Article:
Trouble in Florange
The world of manufacturing and business is not a topic I take on with enthusiasm since my knowledge is so meager as to be non-existent. But the websites and television news have been endlessly debating the issue of the promised nationalization of the blast furnaces in the town of Florange that depends for its livelihood to a great extent on the Arcilor-Mittal steel works on the Franco-Luxembourg border, and the breaking of that promise by the government. Minister of Industrial Recovery Arnaud Montebourg (photo below) was the one who made the reckless promise, and now has to work hard on damage control. The French government, for its part, has to decide what it wants - nationalization of certain industries (an older method of protection), or Socialist-backed participation in the larger EU enterprises with the risk of losing jobs (in this case over 600 jobs are threatened). The topic is, as I said, too big for me. I found a well-written English-language article at a website called The Current Moment. If I understood it (most of it) I guarantee you will, assuming you have any interest in blast furnaces.
You can also read Business Week's November article that announced the nationalization. There are English-language articles all over the web.
It is easy to guess what Marine Le Pen thinks of this display of economic savvy on the part of the Socialists. In a long interview at Boulevard Voltaire, reprinted at Nations Presse she responds to questions:
- Does that mean that Montebourg tried "to dupe" everybody with a promise he knew perfectly well he couldn't keep?
- It's the ambiguity of this man. He is in a lie, a basic lie… It's not just a disagreement of view points between the prime minister and Montebourg. He is obeying a very precise role assigned to him by François Hollande: he has to make everyone forget that Socialism is subservient to European ultra-liberalism (i.e., unregulated globalism). He must make promises, pretending that it's possible all the while knowing that the nationalization would not take place. (…) This nationalization will never take place for a simple reason: the Socialist Party is subservient to the dictates and ultra-liberal ideology of Europe…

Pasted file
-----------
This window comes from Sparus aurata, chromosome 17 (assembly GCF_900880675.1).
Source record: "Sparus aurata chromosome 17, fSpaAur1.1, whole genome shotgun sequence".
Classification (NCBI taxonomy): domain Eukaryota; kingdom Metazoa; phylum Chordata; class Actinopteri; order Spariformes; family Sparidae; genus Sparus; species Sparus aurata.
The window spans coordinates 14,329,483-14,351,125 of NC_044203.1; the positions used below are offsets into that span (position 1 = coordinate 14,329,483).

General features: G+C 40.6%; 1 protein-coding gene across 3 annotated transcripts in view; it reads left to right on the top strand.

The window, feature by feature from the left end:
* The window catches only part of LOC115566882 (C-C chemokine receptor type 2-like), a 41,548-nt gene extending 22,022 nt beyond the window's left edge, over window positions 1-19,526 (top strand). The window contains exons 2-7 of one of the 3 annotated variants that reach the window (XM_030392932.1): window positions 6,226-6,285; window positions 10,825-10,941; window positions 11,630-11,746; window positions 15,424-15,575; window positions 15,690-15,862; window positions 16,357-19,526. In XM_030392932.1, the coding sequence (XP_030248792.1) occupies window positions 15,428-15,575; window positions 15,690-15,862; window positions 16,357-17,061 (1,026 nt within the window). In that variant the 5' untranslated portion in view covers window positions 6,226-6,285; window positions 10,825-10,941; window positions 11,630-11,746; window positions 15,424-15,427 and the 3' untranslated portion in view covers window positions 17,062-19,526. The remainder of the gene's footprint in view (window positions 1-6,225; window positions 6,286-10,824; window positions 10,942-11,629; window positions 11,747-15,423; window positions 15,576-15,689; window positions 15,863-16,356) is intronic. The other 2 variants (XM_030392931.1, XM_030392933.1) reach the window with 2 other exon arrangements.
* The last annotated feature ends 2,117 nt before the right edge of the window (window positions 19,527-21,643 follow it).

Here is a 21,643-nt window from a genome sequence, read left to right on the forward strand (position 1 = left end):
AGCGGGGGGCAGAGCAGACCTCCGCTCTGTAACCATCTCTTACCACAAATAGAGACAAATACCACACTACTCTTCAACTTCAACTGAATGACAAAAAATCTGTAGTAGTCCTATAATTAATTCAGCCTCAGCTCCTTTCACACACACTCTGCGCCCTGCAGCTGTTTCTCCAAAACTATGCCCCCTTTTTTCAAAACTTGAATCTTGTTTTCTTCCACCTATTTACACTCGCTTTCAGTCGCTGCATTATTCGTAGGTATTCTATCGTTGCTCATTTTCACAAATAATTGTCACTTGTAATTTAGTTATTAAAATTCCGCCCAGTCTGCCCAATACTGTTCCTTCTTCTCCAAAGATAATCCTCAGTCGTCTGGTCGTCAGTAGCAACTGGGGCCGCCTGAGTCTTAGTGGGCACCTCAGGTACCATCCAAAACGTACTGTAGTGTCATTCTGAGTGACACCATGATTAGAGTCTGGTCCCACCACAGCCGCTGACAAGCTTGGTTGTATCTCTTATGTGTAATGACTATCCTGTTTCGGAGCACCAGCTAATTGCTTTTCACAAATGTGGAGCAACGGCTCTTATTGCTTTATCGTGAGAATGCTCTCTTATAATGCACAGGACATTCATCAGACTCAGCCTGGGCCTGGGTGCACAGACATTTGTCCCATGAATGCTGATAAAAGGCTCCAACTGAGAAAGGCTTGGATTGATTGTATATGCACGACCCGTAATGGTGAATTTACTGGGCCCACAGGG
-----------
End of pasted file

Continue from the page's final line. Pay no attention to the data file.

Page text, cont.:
- Was it also a sham when Montebourg implied he might resign?
- At any rate he should have resigned. The basic fracture was so symbolic that he should have resigned. If only to point the finger at the compromise made by the Socialist Party with the ultra-liberal ideology. He could have shown that his proposal was sincere. I say this even though it is not in my interest, it is better for me if the French are aware of the compromise. The very fact that he is still in the government demonstrates the compromise. (…) Montebourg, today, no longer has any credibility in defending an economic model other than the one to which he himself is subject as minister in the government.
- How do you explain the fact that he stayed?
- They are capable of anything not to be excluded from ministerial perks. It's the same for minister of Housing Cécile Duflot, the same process: they want "minister" on their calling card… Talleyrand said: "A ministry that is supported is a ministry that collapses." It's unfortunate but very revealing…
Note: What did Cécile Duflot do? I'm not sure, but a very funny recent story concerns her request to the archdiocese to come to the aid of the homeless by offering them the unused buildings it possesses. To which the archdiocese responded that it has always offered the walls of the churches to the homeless, and at any rate it has very few unused buildings at its disposal, and even those are temporary possessions.
Note: If hundreds of jobs are lost the government will have to pay a lot in unemployment compensation. But what would it cost to nationalize an industry, or part of an industry? Much much more I would think. Making Montebourg's promise all the more ludicrous.